I hate my mother’s suffering and fear her loss--almost in equal measure. In the meantime, I’m grateful for her presence in whatever form. I cannot return her former place in the world to her or eradicate her pain and fear, but I do what I can to make small moments pleasurable. I kiss her face and tell her she’s beautiful every morning. (She is.) I stroke her hand and feed her chocolate. I fill our house with the music she loves: Frank Sinatra, Nat King Cole, and yes, sometimes even that beautiful song Blowing in the Wind.
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Patry, your ability to find grace in the darkest of life's shades never ceases to amaze me. And it is so nice to see a post by you pop up in my feeder, you have definitely not lost your touch, either!
Thanks, Kerstin. What I miss most about the blog--and why I can never quit--is my old friends. So happy to hear from you!
Another memorable post, Patry. Hugs, K.
Moving, heart breaking and beautifully written, Patry! Great to see you back, take care.
Wow, Patry, what a beautiful, brutal, loving post. You amaze me with your words.
Karen; Thank you for this, and also for getting the word out on Twitter. x
Marja-leena: Yes, it's the old friends who keep this blog going, however feebly. Thank you so much.
Judy: It was a hard post to write, but I'm glad the love came through. Thank you for the kind words.
It's such a hard thing to be a caregiver of a parent with Alzheimer's. I love that you fill your house with chocolate and the music she loves. Did you see the article in the NY Times recently on giving people with Alzheimer's whatever they want, including lots of chocolate?
I sort of regained my mom when she had Alzheimer's, at least in the early going. She seemed to first lose the part of her that had constantly criticized me and made our relationship so difficult for many years - it just disappeared and she was nothing but sweet to me for the last few years! Odd disease. It requires lots of mental dexterity to enter their world and go with where they are. A joy when they're happy, but so hard when they're in an unhappy space. Well, hugs to you and your mom.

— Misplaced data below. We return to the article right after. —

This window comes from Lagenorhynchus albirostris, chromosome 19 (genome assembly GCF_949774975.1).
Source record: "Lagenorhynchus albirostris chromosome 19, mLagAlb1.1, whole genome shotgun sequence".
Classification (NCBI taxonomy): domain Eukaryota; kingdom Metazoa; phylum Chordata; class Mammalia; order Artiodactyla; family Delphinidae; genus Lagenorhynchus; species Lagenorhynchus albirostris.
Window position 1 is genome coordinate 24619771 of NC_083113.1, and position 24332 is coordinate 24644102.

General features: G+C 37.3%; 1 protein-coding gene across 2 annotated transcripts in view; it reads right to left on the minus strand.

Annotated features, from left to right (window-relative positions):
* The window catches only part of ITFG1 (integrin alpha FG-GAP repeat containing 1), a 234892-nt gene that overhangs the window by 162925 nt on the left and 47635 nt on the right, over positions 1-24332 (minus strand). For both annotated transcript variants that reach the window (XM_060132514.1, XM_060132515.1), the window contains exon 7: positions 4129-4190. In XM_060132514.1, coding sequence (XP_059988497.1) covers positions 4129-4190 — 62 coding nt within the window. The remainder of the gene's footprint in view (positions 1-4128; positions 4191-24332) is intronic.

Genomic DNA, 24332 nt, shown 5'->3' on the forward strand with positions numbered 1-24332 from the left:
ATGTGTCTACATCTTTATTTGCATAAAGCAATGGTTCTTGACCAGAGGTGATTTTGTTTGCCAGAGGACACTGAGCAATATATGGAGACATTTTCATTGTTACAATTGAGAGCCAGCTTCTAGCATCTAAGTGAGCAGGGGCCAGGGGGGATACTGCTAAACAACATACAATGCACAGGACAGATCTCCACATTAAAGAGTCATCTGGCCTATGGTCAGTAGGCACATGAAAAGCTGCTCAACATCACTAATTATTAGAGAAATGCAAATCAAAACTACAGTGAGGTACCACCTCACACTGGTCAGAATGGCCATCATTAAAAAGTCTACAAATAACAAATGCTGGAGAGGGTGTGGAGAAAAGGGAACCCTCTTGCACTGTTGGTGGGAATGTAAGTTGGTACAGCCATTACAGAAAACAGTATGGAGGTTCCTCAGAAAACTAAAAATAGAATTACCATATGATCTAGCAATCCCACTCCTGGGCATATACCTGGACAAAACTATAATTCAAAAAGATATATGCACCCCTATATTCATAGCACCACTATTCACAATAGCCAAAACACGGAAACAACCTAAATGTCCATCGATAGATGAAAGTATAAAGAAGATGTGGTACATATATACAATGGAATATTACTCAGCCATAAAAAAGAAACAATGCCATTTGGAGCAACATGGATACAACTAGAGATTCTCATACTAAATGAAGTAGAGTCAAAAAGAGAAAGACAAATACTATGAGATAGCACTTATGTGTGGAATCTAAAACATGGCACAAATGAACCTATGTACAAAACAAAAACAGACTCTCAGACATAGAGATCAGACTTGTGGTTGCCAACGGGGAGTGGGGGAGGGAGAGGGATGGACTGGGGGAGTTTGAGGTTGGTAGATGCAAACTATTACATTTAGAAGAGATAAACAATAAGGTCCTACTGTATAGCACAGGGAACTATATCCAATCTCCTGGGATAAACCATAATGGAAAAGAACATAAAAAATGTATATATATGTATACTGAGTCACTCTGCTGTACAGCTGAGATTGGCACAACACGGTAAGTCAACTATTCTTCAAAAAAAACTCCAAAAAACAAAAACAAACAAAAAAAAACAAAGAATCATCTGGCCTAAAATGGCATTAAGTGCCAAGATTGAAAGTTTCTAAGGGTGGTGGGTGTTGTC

Thanks for reminding me of the gift I had with my parents. They are both gone now, but they were lucid up until the last and I didn't have to watch, as you are doing, the beautiful person each one was depart over a long painful time. I don't think I could manage as well as you are doing and I pray for your own health and well-being as you care for your mother. Thank you for reminding me of the gift.
So nice to see you back - I've been lamenting the move to other, quicker venues by our blogging community.
As usual, a few minutes of your insightful and gorgeous writing will make me stop playing mahjongg and actually get some work done.
My own Mother, now 87, is experiencing short term memory loss. The hardest part, other than repeatedly explaining how my granddaughter fits into the family, is watching her fighting this demon she cannot win against. This woman, who put aside her own happiness to let my Dad be a farmer, who raised four boys in an environment she detested, who made do and never, ever let us kids know, struggling to maintain her independence and dignity, and still lucid enough to understand she won't win.
We go on because we must.
Leslee: Thanks so much for posting that wonderful link. I did see it and it was a great affirmation; that's pretty much how we do things around here. Chocolate is one of the most instantaneous and effective mood altering substances around, as is music, nail polish, or anything that drowns out the painful thoughts for a little while.